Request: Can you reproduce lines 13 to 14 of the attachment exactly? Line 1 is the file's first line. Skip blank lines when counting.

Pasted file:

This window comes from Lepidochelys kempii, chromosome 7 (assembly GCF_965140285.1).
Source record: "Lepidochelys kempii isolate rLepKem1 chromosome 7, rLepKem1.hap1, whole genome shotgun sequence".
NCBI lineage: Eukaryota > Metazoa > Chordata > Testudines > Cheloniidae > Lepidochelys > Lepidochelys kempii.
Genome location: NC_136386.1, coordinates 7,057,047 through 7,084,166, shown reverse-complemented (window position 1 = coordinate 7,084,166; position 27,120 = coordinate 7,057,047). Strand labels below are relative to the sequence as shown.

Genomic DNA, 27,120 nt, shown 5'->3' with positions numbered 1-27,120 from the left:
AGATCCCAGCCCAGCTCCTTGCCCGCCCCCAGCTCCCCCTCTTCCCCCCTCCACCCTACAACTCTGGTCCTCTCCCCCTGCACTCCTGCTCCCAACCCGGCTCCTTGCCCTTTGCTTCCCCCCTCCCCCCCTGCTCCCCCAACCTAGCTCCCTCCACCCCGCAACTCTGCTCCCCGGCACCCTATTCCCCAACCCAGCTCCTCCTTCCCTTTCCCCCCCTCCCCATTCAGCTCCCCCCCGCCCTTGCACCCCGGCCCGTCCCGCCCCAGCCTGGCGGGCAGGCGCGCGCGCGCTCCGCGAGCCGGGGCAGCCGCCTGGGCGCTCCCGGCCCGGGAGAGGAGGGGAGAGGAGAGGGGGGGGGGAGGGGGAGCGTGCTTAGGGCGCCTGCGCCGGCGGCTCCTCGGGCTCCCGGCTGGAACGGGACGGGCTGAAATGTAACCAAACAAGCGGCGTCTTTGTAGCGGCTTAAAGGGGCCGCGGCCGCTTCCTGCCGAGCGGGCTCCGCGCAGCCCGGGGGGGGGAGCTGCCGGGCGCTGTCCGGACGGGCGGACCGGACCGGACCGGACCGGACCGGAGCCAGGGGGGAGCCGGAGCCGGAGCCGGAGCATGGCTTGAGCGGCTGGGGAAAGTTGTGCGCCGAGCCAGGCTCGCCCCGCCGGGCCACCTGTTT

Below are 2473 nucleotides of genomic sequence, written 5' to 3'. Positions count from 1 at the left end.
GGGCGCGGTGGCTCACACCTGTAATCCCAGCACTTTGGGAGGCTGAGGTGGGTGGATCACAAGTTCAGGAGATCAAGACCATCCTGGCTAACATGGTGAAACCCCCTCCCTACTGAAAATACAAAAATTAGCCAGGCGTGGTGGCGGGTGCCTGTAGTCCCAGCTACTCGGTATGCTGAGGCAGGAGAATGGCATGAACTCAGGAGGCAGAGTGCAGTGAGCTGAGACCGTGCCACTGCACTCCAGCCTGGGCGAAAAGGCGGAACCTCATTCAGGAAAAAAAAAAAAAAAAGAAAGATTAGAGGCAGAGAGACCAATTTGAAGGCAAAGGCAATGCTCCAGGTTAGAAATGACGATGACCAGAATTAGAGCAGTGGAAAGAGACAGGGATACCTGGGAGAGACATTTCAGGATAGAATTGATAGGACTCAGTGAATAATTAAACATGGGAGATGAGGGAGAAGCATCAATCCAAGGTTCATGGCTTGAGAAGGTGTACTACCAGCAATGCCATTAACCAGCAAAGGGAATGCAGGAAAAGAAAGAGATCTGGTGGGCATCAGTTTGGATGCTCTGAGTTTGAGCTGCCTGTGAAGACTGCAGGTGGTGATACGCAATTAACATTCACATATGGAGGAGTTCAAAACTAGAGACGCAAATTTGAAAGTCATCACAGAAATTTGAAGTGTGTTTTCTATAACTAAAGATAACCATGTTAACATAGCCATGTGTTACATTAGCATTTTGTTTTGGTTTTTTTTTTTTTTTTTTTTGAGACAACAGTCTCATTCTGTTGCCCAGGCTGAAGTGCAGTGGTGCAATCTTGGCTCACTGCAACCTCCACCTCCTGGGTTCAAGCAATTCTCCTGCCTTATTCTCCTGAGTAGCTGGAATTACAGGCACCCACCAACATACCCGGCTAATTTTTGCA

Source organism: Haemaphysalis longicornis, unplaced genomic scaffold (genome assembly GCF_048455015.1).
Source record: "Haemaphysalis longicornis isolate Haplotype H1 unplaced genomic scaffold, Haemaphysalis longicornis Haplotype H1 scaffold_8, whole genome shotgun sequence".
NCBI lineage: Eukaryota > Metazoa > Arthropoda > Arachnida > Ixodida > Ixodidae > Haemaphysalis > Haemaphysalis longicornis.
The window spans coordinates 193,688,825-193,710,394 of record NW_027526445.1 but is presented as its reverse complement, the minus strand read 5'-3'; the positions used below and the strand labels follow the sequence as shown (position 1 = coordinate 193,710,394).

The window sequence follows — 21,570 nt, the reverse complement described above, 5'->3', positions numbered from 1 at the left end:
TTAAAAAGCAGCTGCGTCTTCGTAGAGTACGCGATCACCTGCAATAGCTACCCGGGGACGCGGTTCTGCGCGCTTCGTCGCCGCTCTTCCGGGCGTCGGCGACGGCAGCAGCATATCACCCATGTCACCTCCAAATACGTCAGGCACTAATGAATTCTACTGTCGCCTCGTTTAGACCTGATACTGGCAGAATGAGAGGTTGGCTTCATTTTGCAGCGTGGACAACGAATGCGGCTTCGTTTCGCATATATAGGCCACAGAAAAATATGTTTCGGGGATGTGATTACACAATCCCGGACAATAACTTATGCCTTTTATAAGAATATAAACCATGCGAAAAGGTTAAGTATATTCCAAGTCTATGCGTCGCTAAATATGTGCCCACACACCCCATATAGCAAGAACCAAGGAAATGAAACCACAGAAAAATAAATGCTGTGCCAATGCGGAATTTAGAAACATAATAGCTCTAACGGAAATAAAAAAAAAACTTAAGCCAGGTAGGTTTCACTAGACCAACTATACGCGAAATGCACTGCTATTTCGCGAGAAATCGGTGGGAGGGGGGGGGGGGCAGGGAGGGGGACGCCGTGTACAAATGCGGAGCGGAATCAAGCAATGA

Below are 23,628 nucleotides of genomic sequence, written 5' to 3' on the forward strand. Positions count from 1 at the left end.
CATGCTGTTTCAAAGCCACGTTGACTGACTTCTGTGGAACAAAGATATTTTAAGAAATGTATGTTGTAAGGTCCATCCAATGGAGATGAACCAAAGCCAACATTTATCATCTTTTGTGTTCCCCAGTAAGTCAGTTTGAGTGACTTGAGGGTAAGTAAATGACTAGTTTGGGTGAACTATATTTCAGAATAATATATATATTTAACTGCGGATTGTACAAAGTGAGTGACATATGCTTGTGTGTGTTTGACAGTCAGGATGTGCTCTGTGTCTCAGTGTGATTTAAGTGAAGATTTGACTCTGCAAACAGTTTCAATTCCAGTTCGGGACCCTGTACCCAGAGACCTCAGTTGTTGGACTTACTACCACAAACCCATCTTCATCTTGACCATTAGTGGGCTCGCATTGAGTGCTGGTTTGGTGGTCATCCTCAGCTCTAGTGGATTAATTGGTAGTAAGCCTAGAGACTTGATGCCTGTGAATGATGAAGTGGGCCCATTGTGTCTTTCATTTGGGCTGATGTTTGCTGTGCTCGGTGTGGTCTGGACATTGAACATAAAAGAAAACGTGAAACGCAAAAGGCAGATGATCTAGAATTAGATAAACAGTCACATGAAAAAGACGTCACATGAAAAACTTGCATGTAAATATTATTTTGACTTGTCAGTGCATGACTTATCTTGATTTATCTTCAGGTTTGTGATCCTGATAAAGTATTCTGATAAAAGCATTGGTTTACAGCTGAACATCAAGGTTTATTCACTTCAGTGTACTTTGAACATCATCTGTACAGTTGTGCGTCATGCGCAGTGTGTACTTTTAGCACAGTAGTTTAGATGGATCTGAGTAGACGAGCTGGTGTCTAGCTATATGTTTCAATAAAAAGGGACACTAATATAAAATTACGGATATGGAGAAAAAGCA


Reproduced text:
The window sequence follows — 21,570 nt, the reverse complement described above, 5'->3', positions numbered from 1 at the left end:
TTAAAAAGCAGCTGCGTCTTCGTAGAGTACGCGATCACCTGCAATAGCTACCCGGGGACGCGGTTCTGCGCGCTTCGTCGCCGCTCTTCCGGGCGTCGGCGACGGCAGCAGCATATCACCCATGTCACCTCCAAATACGTCAGGCACTAATGAATTCTACTGTCGCCTCGTTTAGACCTGATACTGGCAGAATGAGAGGTTGGCTTCATTTTGCAGCGTGGACAACGAATGCGGCTTCGTTTCGCATATATAGGCCACAGAAAAATATGTTTCGGGGATGTGATTACACAATCCCGGACAATAACTTATGCCTTTTATAAGAATATAAACCATGCGAAAAGGTTAAGTATATTCCAAGTCTATGCGTCGCTAAATATGTGCCCACACACCCCATATAGCAAGAACCAAGGAAATGAAACCACAGAAAAATAAATGCTGTGCCAATGCGGAATTTAGAAACATAATAGCTCTAACGGAAATAAAAAAAAAACTTAAGCCAGGTAGGTTTCACTAGACCAACTATACGCGAAATGCACTGCTATTTCGCGAGAAATCGGTGGGAGGGGGGGGGGGGCAGGGAGGGGGACGCCGTGTACAAATGCGGAGCGGAATCAAGCAATGA